What You Need to Know About Deaf-Blindness

Updated on June 1, 2018
Tim Truzy info4u profile image

Tim Truzy is a rehabilitation counselor, educator, and former dispatcher from North Carolina.

This bronze bust of Helen Keller resides in the Martha Frank Garden at The Governor Morehead School for the Blind in Raleigh, NC
This bronze bust of Helen Keller resides in the Martha Frank Garden at The Governor Morehead School for the Blind in Raleigh, NC | Source

Facts About Deaf-Blindness

Deaf-blindness is a condition which is rare. Depending on the definition, there are nearly 40,000 to 750,000 people impacted by the disorder in America. Many professionals recognize deaf-blindness as a dual-sensory disorder. The disability affects sight and hearing which causes problems for these individuals in socializing, mobility, and communicating. In essence, most routines of daily living become challenging.

There are several causes of deaf-blindness. The disability could be related to a premature delivery, congenital factors, or complication during the early stages of birth. Deaf-blindness could also occur later in life. Injuries and inherited genes can cause an onset of deaf-blindness. Disorders such as Meningitis are also associated with deaf-blindness.

In spite of these difficulties, people who are deaf-blind can achieve in life. As a rehabilitation counselor and while training as a teacher of the visually impaired, I had the opportunity to work with these extraordinary individuals.

Here are some methods they use to interact with others:

How Do People Who are Deaf-Blind Communicate?

  1. Sign Language – The use of this skill varies with Individuals. Often, the use of sign language depends on the use of any vision by the person who is deaf-blind. Some individuals who are deaf-blind may use a tactile sign language skill instead of a visual method.
  2. Speech – Many individuals who are deaf-blind may be able to communicate verbally in a limited manner.
  3. Speech Reading – This is the same as “lip reading.” It depends on the ability to see facial expressions and the movement of the lips.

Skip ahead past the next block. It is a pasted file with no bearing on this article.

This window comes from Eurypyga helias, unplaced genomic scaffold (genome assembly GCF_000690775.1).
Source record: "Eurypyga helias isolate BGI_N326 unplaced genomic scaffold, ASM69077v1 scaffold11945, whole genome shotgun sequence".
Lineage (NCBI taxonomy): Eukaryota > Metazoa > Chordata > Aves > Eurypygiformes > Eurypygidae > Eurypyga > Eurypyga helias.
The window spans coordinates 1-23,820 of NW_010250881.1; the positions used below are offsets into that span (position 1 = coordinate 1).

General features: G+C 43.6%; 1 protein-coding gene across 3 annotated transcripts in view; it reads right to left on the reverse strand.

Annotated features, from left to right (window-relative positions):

4. Tadoma – For this technique, the person who is deaf-blind places a hand on the throat, cheek or lips of the other individual and use the vibrations to help understand what is being said.
  5. Braille is also used by individuals who are deaf-blind to write and read.
  6. Tactile Finger Spelling – To communicate with this technique, the person who is deaf-blind places his/her hand over the hand of the signing person to interpret the finger spelling.

Famous People Who Are Deaf-Blind

  1. The first individual who was deaf-blind and received successful instruction in America was Laura Bridgman (1829-1889).
  2. Obtaining a bachelor degree, Helen Keller (1880-1968) is famously identified with the condition. She was an activist, pushing for reforms to help people with disabilities. Helen Keller was also a published author and conducted lectures. (A picture of her statue is shown.)
  3. Rebecca Alexander is a psychotherapist who resides in New York. She has written a book about living with deaf-blindness and frequently appears on television shows. She was recognized as a “community hero,” and carried the torch for the 1996 Olympic Games. She has two master degrees and was born on February 4, 1979.

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Sources Used

Early Interactions With Children Who Are Deaf-Blind. Retrieved July 4, 2017 from: https://nationaldb.org/library/page/2062.

Frequently Asked Questions About Deaf-Blindness. Retrieved July 4, 2017 from: http://www.aadb.org/FAQ/faq_DeafBlindness.html.

How do Deaf-Blind People Communicate? Retrieved July 4, 2017 from: http://www.aadb.org/factsheets/db_communications.html.

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